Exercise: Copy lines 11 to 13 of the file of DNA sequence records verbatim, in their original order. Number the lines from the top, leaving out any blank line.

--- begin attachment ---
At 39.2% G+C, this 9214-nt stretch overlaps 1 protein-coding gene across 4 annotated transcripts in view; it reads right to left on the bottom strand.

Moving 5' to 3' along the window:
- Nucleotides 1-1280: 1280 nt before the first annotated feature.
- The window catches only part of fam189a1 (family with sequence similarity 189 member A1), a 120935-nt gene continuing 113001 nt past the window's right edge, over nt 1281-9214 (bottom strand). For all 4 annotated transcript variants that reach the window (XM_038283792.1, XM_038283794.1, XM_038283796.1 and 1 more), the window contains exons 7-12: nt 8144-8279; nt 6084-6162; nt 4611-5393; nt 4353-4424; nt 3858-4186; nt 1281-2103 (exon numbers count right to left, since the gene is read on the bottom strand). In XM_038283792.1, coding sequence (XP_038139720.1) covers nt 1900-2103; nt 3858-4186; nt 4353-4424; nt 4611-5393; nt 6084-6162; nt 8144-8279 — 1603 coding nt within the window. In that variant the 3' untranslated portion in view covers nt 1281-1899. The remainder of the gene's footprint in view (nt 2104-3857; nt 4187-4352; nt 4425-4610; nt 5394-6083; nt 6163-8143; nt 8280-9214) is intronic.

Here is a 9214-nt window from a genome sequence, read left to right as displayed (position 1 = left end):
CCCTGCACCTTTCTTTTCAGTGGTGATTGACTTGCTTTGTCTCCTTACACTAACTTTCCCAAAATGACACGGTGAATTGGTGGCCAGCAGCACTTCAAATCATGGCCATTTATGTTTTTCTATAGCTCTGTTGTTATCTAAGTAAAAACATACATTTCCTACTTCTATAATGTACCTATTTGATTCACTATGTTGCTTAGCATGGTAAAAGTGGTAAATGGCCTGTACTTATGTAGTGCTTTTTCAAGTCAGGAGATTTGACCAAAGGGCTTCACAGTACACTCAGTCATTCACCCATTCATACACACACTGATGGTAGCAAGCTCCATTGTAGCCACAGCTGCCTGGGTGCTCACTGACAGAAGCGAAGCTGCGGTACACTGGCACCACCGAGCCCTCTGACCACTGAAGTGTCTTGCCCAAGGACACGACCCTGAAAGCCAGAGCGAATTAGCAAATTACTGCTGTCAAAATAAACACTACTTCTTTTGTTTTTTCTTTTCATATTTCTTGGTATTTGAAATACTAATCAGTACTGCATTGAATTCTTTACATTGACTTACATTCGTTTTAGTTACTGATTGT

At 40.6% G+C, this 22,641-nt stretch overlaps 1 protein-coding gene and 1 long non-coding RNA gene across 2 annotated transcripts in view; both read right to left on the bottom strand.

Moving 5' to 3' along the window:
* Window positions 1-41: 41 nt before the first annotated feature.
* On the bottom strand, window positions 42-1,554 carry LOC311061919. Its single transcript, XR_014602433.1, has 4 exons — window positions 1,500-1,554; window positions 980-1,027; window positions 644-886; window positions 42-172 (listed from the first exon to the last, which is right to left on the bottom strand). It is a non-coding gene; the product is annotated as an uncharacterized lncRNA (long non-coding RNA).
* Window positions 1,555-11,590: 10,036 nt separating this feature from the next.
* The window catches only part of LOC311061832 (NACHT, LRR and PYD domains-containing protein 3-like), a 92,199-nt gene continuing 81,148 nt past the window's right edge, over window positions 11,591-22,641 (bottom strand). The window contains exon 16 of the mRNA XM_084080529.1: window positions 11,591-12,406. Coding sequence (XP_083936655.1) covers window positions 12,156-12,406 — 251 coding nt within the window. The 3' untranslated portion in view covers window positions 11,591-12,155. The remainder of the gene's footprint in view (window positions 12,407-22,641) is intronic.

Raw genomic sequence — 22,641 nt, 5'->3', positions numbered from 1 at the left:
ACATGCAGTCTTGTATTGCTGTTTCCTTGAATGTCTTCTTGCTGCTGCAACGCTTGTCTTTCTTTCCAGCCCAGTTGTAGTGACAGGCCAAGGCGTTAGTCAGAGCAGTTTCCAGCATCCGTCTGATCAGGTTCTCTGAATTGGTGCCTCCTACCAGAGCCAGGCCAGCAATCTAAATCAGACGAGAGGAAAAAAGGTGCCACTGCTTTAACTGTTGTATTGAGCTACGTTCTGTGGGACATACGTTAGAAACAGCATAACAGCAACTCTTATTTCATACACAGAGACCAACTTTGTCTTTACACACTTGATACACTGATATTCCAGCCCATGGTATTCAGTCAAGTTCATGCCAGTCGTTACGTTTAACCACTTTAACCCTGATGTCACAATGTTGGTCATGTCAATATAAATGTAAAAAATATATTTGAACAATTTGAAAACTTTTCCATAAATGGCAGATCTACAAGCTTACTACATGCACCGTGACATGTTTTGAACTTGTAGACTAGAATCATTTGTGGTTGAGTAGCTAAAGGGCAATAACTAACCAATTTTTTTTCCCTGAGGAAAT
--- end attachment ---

* Window positions 1,555-11,590: 10,036 nt separating this feature from the next.
* The window catches only part of LOC311061832 (NACHT, LRR and PYD domains-containing protein 3-like), a 92,199-nt gene continuing 81,148 nt past the window's right edge, over window positions 11,591-22,641 (bottom strand). The window contains exon 16 of the mRNA XM_084080529.1: window positions 11,591-12,406. Coding sequence (XP_083936655.1) covers window positions 12,156-12,406 — 251 coding nt within the window. The 3' untranslated portion in view covers window positions 11,591-12,155. The remainder of the gene's footprint in view (window positions 12,407-22,641) is intronic.

Raw genomic sequence — 22,641 nt, 5'->3', positions numbered from 1 at the left: